“We’re all in this together” has been a common refrain since the arrival of the COVID-19 pandemic last March, but the yawning chasm between dismal economic data and soaring stock market valuations suggests some Canadians are doing much better than others.
A large segment of the population is untouched financially by the crisis or in better shape. The housing market is strong and those able to work remotely have saved mountains of cash they are using to pump up stock markets.
Meanwhile, lockdowns have caused major disruptions for workers in the service sector and other parts of the economy that have been forced to rely on government support.
“All the jobs that were lost in the country since the beginning of the crisis — not some, all — were in low-paying sectors, low-paying occupations,” says Benjamin Tal, deputy chief economist for CIBC.
North American stock markets have been on a tear since March, setting record highs almost daily even while COVID-19 has battered the economy and produced lacklustre employment data.
Some individual stocks have soared amid the froth. Tesla shares are up about 1,160 per cent over the past year while Ottawa’s Shopify Inc. has risen 425 per cent to become Canada’s most valuable company by market capitalization.
The S&P/TSX composite is up 65 per cent from March 2020 lows and 6.5 per cent in February alone. The rebound has been even stronger in the U.S., with the Dow up 73 per cent, S&P 500 79.5 per cent and the tech-heavy Nasdaq composite up about 113 per cent.
Meanwhile, Canada’s unemployment rate climbed to 9.6 per cent in January as 212,800 jobs were erased that month.
The disconnect between so-called Main Street and Bay or Wall streets is not new, but has been accentuated during the most “asymmetrical recession” in Canadian history, said Tal.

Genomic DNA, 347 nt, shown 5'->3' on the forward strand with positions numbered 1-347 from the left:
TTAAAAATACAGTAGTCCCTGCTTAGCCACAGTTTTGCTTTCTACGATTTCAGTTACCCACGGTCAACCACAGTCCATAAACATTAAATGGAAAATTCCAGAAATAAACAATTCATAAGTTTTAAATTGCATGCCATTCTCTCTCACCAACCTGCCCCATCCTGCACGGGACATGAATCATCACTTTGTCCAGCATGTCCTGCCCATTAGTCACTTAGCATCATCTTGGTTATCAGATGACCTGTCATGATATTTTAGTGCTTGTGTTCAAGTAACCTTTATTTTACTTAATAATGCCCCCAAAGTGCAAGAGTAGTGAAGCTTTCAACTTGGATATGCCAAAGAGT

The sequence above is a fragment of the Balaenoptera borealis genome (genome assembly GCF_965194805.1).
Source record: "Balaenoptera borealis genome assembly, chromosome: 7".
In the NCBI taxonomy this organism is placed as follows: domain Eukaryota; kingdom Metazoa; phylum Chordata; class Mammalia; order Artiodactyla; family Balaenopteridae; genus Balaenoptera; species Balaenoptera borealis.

Retail investors with healthy cash balances have increased market volumes and contributed to frenzied buying that propelled stocks like GameStop and BlackBerry Inc.
The TMX Group, which runs the Toronto Stock Exchange, has noted that amid an increase in volumes, the proportion of retail trading peaked at 45 per cent of total volume traded in January, compared with an average of 35 per cent a year earlier.
“The things that are underlying the strength in retail trading are drivers that are going to continue for some time,” TMX chief executive John McKenzie recently told analysts on an earnings call.
He pointed to the low interest rate environment that supports market valuations, a large work-from-home culture right now and continuing growth in retail trading applications.
Famed investor Jeremy Grantham, who has predicted some past bubbles, now says that the bull market that began in 2009 has “matured into a full-fledged epic bubble” featuring “extreme overvaluation, explosive price increases, frenzied issuance and hysterically speculative investor behaviour.”
“I believe this event will be recorded as one of the great bubbles of financial history, right along with the South Sea bubble, 1929, and 2000,” he wrote in a commentary posted on his company website.
“These great bubbles are where fortunes are made and lost — and where investors truly prove their mettle.”
While some stocks are overheated and could burst, Tal doesn’t see that happening for the whole market.